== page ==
The Science

Safehouse Data Narrative

Overdose Prevention Sites (OPS) were first implemented in the 1990s in the Netherlands, Switzerland, and Germany.  Also known as Supervised Injection Sites/Services (SIS), Supervised Injection Facilities (SIF), and Safer Consumption Sites (SCS), OPS have been implemented in over 120 locations worldwide and have a solid research base demonstrating positive impact on reducing overdose fatalities, reducing public drug consumption, and not increasing drug use and crime. [1][2][3]

Starting in 2014, the notoriously potent heroin in Philadelphia progressively became regularly contaminated with the synthetic opioid fentanyl. Fentanyl is even more powerful than heroin and has a shorter half-life—meaning people who use it will need to use it more frequently in order to avoid withdrawal symptoms. Within a few years, overdose deaths in Philadelphia skyrocketed from under 500 per year to over 1000 per year.[4] 

In 2017, the Mayor’s Task Force to Combat the Opioid Epidemic released a report recommending that Philadelphia "further explore the possibility of implementing" one or more OPS sites.[5]

To further address the epidemic, the city expanded the distribution of naloxone (a medication to reverse overdoses) and increased access to treatment, including medication-assisted treatment. Prior to the COVID-19 pandemic, the number of overdose deaths decreased slightly, as the burden on hospitals, emergency medical services, and other first responders increased. In 2019, Pennsylvania had the third-highest overdose rate in the country.[6]

As coronavirus locked down the U.S., fata overdoses in Philadelphia rose through the first six months of 2020, The city is on track to surpass the death roll from 2017, the worst year for fatal overdoses on record.[7]

 We believe the evidence base in support of OPS is sound and we hope to contribute to it with additional research and evaluation. Based on the existing and expanding body of research on the efficacy of OPS, we are confident that Safehouse will see the same positive outcomes found in other OPS.

The evidence shows:

  • No fatal overdoses on site at any OPS.[8],[9]
  • Decrease fatal overdoses in the vicinity. Studies from existing OPS locations consistently found lowered overall rates of fatal overdoses following the implementation of OPS.[10],[11]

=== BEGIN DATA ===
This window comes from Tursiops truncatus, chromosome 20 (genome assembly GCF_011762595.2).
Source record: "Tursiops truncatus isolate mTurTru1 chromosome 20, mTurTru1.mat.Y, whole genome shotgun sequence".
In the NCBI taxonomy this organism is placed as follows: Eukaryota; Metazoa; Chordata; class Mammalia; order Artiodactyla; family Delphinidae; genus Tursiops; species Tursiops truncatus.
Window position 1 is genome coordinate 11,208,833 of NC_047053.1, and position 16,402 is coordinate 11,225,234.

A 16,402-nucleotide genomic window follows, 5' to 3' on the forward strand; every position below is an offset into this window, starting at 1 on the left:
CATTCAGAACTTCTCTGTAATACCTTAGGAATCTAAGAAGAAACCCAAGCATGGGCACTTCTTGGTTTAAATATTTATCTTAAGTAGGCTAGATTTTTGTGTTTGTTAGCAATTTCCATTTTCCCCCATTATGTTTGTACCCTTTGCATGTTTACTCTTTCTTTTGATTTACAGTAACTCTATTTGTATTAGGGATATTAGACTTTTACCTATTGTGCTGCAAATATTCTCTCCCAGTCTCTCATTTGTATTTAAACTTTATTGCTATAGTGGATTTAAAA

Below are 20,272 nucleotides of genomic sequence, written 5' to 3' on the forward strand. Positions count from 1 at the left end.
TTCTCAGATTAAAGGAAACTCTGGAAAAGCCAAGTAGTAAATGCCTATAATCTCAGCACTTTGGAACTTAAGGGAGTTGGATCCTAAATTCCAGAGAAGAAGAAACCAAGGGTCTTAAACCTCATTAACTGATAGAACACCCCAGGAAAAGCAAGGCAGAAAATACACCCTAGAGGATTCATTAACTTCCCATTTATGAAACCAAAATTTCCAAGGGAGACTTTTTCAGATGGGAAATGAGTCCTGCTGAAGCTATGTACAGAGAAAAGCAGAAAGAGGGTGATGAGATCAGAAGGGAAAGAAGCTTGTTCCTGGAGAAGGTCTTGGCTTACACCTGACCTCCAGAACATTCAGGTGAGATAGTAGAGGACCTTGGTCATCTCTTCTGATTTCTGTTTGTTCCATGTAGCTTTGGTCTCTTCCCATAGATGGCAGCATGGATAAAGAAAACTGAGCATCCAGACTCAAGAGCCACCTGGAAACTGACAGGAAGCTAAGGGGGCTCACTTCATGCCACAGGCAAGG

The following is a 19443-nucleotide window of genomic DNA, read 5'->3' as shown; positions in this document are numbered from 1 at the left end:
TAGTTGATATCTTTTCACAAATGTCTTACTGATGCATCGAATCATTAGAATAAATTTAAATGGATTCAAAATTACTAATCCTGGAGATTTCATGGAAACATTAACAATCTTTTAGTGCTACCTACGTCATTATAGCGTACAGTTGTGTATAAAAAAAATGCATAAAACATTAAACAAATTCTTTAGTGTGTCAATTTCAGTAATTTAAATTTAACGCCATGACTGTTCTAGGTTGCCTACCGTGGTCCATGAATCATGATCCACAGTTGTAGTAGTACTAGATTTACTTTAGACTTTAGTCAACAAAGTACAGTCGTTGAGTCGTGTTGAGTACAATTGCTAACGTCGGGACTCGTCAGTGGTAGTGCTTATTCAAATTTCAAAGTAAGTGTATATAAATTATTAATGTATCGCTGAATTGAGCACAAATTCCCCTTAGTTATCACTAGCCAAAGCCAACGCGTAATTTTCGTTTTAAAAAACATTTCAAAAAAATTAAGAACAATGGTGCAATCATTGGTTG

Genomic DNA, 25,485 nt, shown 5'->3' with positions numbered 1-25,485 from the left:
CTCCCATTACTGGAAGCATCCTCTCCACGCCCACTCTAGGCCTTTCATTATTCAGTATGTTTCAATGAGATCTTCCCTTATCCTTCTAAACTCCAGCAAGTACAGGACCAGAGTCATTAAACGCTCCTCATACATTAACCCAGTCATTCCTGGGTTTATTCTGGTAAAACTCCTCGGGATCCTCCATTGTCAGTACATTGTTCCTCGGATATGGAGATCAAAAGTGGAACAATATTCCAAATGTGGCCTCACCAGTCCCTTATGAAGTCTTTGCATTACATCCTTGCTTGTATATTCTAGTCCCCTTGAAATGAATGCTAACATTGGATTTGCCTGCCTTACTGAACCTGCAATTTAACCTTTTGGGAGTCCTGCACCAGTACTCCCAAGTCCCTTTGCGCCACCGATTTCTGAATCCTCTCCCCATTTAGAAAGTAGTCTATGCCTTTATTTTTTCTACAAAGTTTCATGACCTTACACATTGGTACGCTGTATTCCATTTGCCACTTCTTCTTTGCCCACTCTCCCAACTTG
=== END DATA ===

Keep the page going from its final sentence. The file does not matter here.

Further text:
• Increase quality of life for neighbors. Researchers found that OPS reduces public use and overdoses[12] and improper syringe disposal.[13][14] OPS is not associated with increases in crime.[15][16] The preponderance of evidence supports the view of these sites as producing favorable outcomes not only for [individual drug users] but also for potentially enhancing the well-being of the local community.[17]
  • Increase access to drug treatment. In its first three years, 46% of the participants at Insite, the first SIS in North America, entered drug treatment.[18] 
  • Prevent other health consequences of injection drug use. OPS has been shown to prevent HIV and hepatitis C transmission as well as abscesses and bacterial infections. Preventing these outcomes in Philadelphia is expected to have major costs savings for our health systems.[19]
  • Reduced taxpayer burden. OPS  can result in significant cost savings to taxpayers by reduced health care costs and overdose response costs.[20][21] 
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HARM REDUCTION

OPIOID EPIDEMIC

SIS/OPS/CONSUMPTION ROOMS

SYRINGE EXCHANGE PROGRAMS

SAFEHOUSE DATA NARRATIVE REFERENCES:

  1. Mary Clare Kennedy, et al., Public Health and Public Order Outcomes Associated with Supervised Drug Consumption Facilities: a Systematic Review, 14 Current HIV/AIDS Report 161 (2017).
     back to reference 1 source